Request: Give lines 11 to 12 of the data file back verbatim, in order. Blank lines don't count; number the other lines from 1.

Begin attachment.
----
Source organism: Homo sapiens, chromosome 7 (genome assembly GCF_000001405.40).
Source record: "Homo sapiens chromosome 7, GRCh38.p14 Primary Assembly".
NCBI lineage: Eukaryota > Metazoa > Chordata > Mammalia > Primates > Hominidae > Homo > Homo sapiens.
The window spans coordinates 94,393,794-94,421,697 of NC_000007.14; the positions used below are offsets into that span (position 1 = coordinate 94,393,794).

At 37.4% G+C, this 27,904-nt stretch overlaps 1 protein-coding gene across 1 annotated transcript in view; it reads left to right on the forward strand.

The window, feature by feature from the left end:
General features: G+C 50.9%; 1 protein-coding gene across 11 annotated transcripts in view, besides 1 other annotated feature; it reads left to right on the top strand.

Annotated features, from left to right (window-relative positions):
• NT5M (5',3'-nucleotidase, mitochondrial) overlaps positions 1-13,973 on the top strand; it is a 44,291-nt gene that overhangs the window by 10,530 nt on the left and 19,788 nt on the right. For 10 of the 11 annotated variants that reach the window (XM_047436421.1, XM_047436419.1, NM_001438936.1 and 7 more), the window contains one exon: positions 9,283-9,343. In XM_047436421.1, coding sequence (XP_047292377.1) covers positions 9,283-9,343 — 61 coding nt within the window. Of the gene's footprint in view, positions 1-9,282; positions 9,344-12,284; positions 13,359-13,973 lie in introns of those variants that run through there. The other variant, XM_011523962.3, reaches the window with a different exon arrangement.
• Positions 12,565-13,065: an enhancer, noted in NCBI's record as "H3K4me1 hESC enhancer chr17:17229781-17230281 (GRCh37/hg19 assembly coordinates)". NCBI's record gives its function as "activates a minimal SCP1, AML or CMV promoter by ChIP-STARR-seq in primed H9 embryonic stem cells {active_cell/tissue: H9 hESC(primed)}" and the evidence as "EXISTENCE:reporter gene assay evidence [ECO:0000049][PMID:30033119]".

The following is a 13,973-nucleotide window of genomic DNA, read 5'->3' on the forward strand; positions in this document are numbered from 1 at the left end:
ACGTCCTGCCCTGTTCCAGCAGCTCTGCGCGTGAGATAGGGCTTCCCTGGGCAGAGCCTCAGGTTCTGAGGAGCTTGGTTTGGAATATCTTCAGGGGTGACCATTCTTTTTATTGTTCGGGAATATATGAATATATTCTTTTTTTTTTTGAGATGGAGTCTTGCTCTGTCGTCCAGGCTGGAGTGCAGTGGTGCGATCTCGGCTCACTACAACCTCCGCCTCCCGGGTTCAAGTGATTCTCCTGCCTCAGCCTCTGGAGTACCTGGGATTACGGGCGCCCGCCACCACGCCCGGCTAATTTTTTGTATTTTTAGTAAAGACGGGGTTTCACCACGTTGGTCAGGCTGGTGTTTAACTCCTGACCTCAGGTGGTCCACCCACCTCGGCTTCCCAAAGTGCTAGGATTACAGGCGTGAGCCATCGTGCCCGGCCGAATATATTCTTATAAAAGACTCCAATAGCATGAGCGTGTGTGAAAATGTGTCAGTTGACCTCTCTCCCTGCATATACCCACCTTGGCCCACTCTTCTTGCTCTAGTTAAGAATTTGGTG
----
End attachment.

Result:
The following is a 13,973-nucleotide window of genomic DNA, read 5'->3' on the forward strand; positions in this document are numbered from 1 at the left end:
ACGTCCTGCCCTGTTCCAGCAGCTCTGCGCGTGAGATAGGGCTTCCCTGGGCAGAGCCTCAGGTTCTGAGGAGCTTGGTTTGGAATATCTTCAGGGGTGACCATTCTTTTTATTGTTCGGGAATATATGAATATATTCTTTTTTTTTTTGAGATGGAGTCTTGCTCTGTCGTCCAGGCTGGAGTGCAGTGGTGCGATCTCGGCTCACTACAACCTCCGCCTCCCGGGTTCAAGTGATTCTCCTGCCTCAGCCTCTGGAGTACCTGGGATTACGGGCGCCCGCCACCACGCCCGGCTAATTTTTTGTATTTTTAGTAAAGACGGGGTTTCACCACGTTGGTCAGGCTGGTGTTTAACTCCTGACCTCAGGTGGTCCACCCACCTCGGCTTCCCAAAGTGCTAGGATTACAGGCGTGAGCCATCGTGCCCGGCCGAATATATTCTTATAAAAGACTCCAATAGCATGAGCGTGTGTGAAAATGTGTCAGTTGACCTCTCTCCCTGCATATACCCACCTTGGCCCACTCTTCTTGCTCTAGTTAAGAATTTGGTG